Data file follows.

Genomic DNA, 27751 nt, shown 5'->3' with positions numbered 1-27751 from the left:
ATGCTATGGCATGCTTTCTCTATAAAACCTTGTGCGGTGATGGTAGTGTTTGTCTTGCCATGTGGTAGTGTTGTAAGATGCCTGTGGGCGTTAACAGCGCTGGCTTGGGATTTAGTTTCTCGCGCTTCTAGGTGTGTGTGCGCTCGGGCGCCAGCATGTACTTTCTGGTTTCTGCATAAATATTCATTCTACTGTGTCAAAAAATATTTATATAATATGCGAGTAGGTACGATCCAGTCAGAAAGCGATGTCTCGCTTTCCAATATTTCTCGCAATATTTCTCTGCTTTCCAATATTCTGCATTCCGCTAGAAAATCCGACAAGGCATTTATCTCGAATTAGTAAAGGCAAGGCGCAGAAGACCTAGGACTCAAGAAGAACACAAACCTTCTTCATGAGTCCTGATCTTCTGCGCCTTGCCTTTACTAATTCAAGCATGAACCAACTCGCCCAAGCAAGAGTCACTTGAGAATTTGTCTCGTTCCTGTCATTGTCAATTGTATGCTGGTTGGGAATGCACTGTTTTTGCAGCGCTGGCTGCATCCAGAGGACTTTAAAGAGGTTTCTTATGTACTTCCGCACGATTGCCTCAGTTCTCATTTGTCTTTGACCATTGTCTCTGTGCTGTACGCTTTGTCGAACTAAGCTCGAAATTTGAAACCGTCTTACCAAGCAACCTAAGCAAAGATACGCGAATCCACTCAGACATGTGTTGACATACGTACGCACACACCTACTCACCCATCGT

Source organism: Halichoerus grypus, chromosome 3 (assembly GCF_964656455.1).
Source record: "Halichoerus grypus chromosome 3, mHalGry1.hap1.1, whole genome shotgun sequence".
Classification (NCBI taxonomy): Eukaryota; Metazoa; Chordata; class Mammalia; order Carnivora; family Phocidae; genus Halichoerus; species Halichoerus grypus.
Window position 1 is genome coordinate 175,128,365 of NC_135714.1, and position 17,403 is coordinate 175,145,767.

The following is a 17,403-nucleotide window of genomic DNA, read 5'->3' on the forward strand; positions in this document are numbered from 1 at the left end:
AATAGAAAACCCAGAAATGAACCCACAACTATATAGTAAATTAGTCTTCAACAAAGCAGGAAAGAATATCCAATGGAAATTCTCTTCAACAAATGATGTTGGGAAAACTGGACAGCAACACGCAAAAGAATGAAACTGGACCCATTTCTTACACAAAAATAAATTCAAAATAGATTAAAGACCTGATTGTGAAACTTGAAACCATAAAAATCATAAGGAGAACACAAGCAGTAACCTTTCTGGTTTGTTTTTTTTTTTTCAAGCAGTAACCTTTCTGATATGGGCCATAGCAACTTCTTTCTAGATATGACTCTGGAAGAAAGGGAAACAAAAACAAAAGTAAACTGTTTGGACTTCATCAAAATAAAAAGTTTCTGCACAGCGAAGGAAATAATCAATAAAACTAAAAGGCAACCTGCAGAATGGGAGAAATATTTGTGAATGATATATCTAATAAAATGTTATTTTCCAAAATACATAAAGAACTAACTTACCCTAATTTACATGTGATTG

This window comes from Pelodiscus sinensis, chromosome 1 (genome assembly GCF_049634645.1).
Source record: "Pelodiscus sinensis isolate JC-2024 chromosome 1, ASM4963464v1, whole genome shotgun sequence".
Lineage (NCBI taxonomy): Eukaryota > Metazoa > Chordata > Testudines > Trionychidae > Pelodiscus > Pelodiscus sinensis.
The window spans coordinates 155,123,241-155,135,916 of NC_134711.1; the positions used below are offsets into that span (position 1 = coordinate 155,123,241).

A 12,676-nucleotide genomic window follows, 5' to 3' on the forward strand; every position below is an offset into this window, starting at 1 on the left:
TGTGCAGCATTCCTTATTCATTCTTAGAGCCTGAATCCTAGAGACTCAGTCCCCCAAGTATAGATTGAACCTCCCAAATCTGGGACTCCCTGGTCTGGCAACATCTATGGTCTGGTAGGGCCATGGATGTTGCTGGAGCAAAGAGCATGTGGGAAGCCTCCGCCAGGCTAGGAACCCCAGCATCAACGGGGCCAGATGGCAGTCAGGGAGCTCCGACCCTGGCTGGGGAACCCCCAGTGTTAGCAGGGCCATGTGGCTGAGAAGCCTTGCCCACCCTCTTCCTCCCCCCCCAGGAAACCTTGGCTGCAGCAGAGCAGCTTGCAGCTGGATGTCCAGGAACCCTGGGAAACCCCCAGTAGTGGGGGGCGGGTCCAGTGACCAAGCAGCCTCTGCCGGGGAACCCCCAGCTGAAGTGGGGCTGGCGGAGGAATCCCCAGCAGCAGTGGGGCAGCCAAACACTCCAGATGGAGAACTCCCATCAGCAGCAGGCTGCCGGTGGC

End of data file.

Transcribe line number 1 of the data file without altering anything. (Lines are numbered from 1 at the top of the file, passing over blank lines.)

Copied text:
Genomic DNA, 27751 nt, shown 5'->3' with positions numbered 1-27751 from the left: